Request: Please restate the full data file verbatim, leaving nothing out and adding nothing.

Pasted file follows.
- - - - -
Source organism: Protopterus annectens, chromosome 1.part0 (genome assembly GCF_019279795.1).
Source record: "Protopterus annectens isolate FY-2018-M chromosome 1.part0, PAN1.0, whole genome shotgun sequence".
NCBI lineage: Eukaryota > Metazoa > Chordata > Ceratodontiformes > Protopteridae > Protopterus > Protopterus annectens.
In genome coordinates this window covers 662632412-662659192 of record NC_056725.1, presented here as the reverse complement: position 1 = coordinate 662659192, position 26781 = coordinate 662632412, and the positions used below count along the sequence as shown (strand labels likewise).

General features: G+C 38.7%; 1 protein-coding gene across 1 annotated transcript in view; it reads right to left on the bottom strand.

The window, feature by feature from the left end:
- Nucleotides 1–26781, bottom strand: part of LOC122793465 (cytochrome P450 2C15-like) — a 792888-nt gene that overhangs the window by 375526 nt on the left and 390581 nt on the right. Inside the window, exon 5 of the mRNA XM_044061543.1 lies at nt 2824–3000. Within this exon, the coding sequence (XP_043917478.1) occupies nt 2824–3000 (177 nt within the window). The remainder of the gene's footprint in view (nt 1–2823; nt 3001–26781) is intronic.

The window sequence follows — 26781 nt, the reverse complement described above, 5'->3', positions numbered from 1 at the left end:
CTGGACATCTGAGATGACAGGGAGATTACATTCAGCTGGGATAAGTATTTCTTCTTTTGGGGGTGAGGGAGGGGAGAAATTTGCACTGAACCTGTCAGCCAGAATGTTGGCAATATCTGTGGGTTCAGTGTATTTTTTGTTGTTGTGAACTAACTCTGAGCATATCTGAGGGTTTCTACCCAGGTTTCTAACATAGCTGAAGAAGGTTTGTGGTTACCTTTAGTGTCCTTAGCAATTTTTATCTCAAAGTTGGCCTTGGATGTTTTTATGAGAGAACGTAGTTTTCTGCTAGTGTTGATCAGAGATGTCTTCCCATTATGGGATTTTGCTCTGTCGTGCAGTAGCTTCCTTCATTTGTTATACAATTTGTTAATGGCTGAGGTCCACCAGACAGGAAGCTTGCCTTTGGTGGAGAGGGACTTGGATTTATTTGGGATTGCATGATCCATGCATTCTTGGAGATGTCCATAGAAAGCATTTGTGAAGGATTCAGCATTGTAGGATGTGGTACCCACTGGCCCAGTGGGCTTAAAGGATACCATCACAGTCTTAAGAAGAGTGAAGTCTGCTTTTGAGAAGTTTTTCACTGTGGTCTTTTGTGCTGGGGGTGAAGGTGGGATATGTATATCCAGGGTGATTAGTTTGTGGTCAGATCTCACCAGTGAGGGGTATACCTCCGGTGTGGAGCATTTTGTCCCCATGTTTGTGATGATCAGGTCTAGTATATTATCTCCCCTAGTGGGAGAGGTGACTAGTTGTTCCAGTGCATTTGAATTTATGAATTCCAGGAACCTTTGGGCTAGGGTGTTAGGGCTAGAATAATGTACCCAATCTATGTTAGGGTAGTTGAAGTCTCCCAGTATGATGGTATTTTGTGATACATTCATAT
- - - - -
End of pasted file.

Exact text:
Source organism: Protopterus annectens, chromosome 1.part0 (genome assembly GCF_019279795.1).
Source record: "Protopterus annectens isolate FY-2018-M chromosome 1.part0, PAN1.0, whole genome shotgun sequence".
NCBI lineage: Eukaryota > Metazoa > Chordata > Ceratodontiformes > Protopteridae > Protopterus > Protopterus annectens.
In genome coordinates this window covers 662632412-662659192 of record NC_056725.1, presented here as the reverse complement: position 1 = coordinate 662659192, position 26781 = coordinate 662632412, and the positions used below count along the sequence as shown (strand labels likewise).

General features: G+C 38.7%; 1 protein-coding gene across 1 annotated transcript in view; it reads right to left on the bottom strand.

The window, feature by feature from the left end:
- Nucleotides 1–26781, bottom strand: part of LOC122793465 (cytochrome P450 2C15-like) — a 792888-nt gene that overhangs the window by 375526 nt on the left and 390581 nt on the right. Inside the window, exon 5 of the mRNA XM_044061543.1 lies at nt 2824–3000. Within this exon, the coding sequence (XP_043917478.1) occupies nt 2824–3000 (177 nt within the window). The remainder of the gene's footprint in view (nt 1–2823; nt 3001–26781) is intronic.

The window sequence follows — 26781 nt, the reverse complement described above, 5'->3', positions numbered from 1 at the left end:
CTGGACATCTGAGATGACAGGGAGATTACATTCAGCTGGGATAAGTATTTCTTCTTTTGGGGGTGAGGGAGGGGAGAAATTTGCACTGAACCTGTCAGCCAGAATGTTGGCAATATCTGTGGGTTCAGTGTATTTTTTGTTGTTGTGAACTAACTCTGAGCATATCTGAGGGTTTCTACCCAGGTTTCTAACATAGCTGAAGAAGGTTTGTGGTTACCTTTAGTGTCCTTAGCAATTTTTATCTCAAAGTTGGCCTTGGATGTTTTTATGAGAGAACGTAGTTTTCTGCTAGTGTTGATCAGAGATGTCTTCCCATTATGGGATTTTGCTCTGTCGTGCAGTAGCTTCCTTCATTTGTTATACAATTTGTTAATGGCTGAGGTCCACCAGACAGGAAGCTTGCCTTTGGTGGAGAGGGACTTGGATTTATTTGGGATTGCATGATCCATGCATTCTTGGAGATGTCCATAGAAAGCATTTGTGAAGGATTCAGCATTGTAGGATGTGGTACCCACTGGCCCAGTGGGCTTAAAGGATACCATCACAGTCTTAAGAAGAGTGAAGTCTGCTTTTGAGAAGTTTTTCACTGTGGTCTTTTGTGCTGGGGGTGAAGGTGGGATATGTATATCCAGGGTGATTAGTTTGTGGTCAGATCTCACCAGTGAGGGGTATACCTCCGGTGTGGAGCATTTTGTCCCCATGTTTGTGATGATCAGGTCTAGTATATTATCTCCCCTAGTGGGAGAGGTGACTAGTTGTTCCAGTGCATTTGAATTTATGAATTCCAGGAACCTTTGGGCTAGGGTGTTAGGGCTAGAATAATGTACCCAATCTATGTTAGGGTAGTTGAAGTCTCCCAGTATGATGGTATTTTGTGATACATTCATAT